I’m working on five different sites: two about food and three about podcasting. That’s all I can say right now, but if you stay with me until September 30th, that’s when I’ll unveil the first of the sites. For the next month I’ll be writing a lot about what I’m learning in my quest to be a blogging entrepreneur.
This feels like stepping off a curb without knowing that there’s pavement to step on; it’s a scary first step, but I can’t do anything else but step off the curb.
Have you ever stepped off the curb? What are some of your success and failure stories?
I would include an image of our fancy new logo, but we don’t have an official one yet. The new business, with my business partner, Francesca Rheannon, is off to kind of a slow beginning. There isn’t much we can do about it because we are trying to bootstrap SeedWorks Media. We both work regular jobs while at the same time trying to establish a business–not the best situation, but still I think we’re both committed to making a go of this adventure.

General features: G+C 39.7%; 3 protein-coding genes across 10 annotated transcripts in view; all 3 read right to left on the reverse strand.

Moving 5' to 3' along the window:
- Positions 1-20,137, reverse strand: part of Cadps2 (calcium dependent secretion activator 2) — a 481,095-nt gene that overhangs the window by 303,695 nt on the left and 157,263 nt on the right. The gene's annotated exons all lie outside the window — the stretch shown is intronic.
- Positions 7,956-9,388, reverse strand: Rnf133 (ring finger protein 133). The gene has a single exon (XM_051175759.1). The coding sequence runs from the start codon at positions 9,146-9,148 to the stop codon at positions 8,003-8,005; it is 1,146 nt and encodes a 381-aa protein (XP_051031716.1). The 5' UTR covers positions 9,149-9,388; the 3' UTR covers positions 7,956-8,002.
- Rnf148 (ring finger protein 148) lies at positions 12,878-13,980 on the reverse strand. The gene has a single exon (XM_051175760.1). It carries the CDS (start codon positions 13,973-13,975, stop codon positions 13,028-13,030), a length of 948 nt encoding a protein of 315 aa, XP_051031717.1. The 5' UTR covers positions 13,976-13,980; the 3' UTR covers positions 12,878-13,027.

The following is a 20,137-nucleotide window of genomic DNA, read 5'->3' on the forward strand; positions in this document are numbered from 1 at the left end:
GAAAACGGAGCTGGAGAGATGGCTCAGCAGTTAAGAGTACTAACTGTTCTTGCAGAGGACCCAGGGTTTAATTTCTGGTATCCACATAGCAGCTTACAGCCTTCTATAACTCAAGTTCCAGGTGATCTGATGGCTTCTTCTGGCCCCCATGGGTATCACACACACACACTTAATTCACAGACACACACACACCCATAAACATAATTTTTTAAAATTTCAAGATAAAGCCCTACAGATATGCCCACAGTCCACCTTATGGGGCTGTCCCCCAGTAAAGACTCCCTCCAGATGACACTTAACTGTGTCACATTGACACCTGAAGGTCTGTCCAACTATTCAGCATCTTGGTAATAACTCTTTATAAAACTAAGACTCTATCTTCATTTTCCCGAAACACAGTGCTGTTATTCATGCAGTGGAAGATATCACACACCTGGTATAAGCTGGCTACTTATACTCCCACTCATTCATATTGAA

During the next year or so we are going to be writing about starting a new media business. There will be some technical how-tos, but mostly we are going to write about what we learned during the process of starting a business: incorporating, writing business plans, marketing, finding clients, writing proposals for your clients. We’re especially going to write about going into business with partner, what that might entail, including how we work through the disagreements and establish a good working relationship. It’s tricky. Hopefully we’ll have some interesting ideas or suggestions for you, based on the things we learn.